To the Class of 2016 – Congratulations!! You’ve made it. After at least 11 years of post-high school education, you have finally reached that proverbial finish line and are ready to transition from resident to attending. What I would like to share with you is some advice about what life is like on the other side. Now that you have finished residency, it’s safe to say that you know the medicine really well. But, I have come to find that your learning about life as a professional is just beginning.
Who are the people you consider the biggest leaders and influencers of change in our profession? What traits do they have that seem to make them a natural for their role? How did they get there? Perhaps even better questions to ask – what makes some people more engaged in their job? Why do some people bounce back from the stress of our jobs better than others do? Are there common traits that overlap leadership and resilience?
The young female with lower abdominal pain. The middle-aged male with atypical chest pain. The elderly female that presents with vague symptoms of dizziness. These are just the tip of the iceberg of chief complaints we will see in our emergency medicine careers. Those with symptoms that don’t fit into a particular diagnostic box or with totally clean workups can be frustrating for patients and physicians alike. We are taught in medical school that 90% of diagnoses can be made with a very meticulous history and physical. But, until I was asked to write on the topic of diagnostic uncertainty, I had never really thought about how infrequently we actually make a slam dunk, no doubt about it diagnosis.
When it comes to ACS, some ECGs are obvious. This article is not about those ECGs. This article will be the first in a series of blog posts related to subtle ECG findings in ACS. In this post we will look at ECG findings associated with left main coronary artery disease and explore the significance of ST-segment elevation in the “forgotten lead”.
- Feb 4th, 2016
- Justin Bright
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An 82 year-old man with a history of dyslipidemia, hypertension, and CAD s/p stenting was driving home from the grocery store when he experienced sudden vision loss in his right eye around 2:30 pm. He has no previous history of vision problems and is puzzled but eventually concerned. By the time he presents to the ED he has light perception only in his right eye. He cannot not recognize motion. Central retinal artery occlusion (CRAO) is first in the differential.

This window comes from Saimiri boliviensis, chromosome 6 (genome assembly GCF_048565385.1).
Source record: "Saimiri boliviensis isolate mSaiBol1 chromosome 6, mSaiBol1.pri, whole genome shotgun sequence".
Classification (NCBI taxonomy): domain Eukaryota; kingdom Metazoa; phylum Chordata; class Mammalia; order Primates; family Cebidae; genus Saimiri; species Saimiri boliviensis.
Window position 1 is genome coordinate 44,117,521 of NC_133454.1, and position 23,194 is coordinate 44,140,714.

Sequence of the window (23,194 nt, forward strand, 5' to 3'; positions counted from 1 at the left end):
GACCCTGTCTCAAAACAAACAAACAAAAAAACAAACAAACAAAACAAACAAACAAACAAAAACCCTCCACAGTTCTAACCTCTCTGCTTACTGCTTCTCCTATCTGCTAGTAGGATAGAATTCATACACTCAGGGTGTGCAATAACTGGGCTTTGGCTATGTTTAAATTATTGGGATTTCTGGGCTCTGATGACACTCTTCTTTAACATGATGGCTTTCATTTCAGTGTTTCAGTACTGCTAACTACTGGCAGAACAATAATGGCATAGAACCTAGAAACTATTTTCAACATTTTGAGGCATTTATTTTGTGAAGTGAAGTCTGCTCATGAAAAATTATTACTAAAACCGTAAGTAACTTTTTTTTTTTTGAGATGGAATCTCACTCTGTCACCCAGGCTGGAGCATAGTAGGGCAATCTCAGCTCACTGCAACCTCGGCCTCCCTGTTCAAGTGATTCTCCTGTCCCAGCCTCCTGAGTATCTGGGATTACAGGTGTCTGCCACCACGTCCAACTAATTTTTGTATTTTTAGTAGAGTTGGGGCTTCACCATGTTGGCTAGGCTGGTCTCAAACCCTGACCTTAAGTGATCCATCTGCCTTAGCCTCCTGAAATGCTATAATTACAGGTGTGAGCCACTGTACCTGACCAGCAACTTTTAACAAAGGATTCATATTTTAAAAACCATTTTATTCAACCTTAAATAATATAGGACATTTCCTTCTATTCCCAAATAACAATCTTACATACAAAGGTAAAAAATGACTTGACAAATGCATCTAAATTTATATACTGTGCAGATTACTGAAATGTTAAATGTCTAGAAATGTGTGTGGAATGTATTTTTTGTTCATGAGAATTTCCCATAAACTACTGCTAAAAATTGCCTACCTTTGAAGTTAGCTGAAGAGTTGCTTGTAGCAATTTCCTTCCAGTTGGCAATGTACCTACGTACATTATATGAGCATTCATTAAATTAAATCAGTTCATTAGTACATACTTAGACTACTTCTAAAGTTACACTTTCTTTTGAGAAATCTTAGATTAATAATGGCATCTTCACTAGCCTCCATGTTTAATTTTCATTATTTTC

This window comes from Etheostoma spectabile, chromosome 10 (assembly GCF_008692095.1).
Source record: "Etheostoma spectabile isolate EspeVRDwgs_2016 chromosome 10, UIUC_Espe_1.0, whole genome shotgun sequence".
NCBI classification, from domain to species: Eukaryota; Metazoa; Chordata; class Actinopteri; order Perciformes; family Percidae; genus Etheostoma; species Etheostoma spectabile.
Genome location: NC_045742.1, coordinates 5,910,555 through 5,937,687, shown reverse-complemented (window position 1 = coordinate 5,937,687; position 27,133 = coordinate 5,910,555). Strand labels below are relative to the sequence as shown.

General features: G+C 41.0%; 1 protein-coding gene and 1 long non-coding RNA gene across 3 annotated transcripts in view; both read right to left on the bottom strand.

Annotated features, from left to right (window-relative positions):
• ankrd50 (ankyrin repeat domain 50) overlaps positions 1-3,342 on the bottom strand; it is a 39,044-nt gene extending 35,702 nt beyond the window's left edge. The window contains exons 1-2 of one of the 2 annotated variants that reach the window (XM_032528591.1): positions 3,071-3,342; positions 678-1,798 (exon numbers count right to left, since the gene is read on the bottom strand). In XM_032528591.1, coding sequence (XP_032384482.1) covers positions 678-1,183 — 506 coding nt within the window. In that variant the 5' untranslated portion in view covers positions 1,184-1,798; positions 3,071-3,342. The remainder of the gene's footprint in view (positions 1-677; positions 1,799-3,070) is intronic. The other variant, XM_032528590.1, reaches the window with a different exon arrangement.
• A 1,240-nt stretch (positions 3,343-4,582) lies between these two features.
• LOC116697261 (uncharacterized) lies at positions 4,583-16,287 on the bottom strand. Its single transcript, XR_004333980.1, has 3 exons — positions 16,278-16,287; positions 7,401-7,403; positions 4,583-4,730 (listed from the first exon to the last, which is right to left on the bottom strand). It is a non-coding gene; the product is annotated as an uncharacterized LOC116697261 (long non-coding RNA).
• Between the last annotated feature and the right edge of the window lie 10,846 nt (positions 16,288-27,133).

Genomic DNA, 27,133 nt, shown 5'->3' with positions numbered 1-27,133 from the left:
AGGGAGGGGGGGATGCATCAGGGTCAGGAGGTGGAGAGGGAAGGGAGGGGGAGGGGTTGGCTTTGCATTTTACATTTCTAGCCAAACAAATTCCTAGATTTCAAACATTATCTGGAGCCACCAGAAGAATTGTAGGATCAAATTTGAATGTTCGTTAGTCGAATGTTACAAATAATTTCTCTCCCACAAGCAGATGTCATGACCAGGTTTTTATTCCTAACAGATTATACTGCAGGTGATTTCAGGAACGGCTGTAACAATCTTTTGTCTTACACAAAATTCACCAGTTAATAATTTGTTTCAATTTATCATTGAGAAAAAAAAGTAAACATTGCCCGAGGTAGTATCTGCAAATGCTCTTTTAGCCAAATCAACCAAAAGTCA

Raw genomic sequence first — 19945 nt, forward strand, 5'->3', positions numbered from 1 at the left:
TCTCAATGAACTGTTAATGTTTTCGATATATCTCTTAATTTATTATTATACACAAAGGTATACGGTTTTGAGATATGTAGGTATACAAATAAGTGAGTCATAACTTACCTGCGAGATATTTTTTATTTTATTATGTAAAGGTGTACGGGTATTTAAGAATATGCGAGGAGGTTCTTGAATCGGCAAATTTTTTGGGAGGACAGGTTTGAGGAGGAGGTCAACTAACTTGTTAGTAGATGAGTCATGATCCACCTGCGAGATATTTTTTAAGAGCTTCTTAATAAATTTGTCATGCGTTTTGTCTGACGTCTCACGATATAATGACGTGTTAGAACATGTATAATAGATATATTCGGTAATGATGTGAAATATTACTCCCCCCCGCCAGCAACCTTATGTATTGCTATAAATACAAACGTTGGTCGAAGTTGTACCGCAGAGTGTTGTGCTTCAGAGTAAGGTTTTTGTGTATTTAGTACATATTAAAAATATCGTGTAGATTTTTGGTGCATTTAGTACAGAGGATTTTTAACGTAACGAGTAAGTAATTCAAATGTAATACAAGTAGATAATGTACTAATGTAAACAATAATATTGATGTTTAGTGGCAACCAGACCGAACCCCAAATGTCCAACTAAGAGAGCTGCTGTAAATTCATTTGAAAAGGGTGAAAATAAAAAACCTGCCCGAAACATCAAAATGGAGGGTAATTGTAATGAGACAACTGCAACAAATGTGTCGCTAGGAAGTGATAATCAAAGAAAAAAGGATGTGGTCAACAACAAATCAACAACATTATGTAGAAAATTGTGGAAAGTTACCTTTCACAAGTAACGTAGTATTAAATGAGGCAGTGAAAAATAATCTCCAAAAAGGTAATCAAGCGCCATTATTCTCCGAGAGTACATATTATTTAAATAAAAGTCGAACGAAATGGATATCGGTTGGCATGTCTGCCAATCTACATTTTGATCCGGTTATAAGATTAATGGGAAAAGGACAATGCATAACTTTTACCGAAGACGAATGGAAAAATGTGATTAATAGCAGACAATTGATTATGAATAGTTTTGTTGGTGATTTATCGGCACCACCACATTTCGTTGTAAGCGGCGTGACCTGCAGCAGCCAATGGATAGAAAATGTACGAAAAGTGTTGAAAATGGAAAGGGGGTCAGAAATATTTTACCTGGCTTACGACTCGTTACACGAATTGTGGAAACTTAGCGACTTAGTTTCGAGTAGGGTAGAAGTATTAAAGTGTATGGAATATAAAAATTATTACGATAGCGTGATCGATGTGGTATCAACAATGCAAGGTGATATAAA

Endophthalmitis is a rare, but clinically significant infection. It is often misdiagnosed due to the multitude of other ocular diseases that share similar presenting symptoms. It results from an infectious or non-infectious inflammatory process of the vitreous and aqueous humors. Missed or late diagnoses can have severe consequences, including permanent vision loss. The natural history of the disease thus necessitates a high degree of clinical suspicion in all patients, especially those at increased risk.
24-year-old male presents via EMS after being involved in altercation. According to bystanders, patient was noted to sustain several gunshot wounds from close range, notably to the left anterior chest and left upper extremity. On EMS arrival, patient was diaphoretic but awake, with GCS of 15, heart rate 140 bpm, blood pressure 95/60 mmHg, respiratory rate 26 with room air oxygen saturation of 90%. On arrival in the ED, patient becomes initially combative, then develops altered mental status. Examination now reveals no palpable pulses or measurable blood pressure.
- Dec 8th, 2015
- Justin Bright
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A 62 year-old male presents to the emergency department (ED) with low back pain after a mechanical fall as he slipped on a puddle of water. After a 14 hour wait, he finally gets moved to an exam room. Upon examination you notice lumbar spine tenderness with inability to flex his left thigh. A CT of his lumbar spine demonstrates a L2 vertebral body fracture with retropulsion. The patient has to be transferred to another hospital due to unavailability of neurosurgical services. Delays in care were mostly due to boarding patients and lack of staff.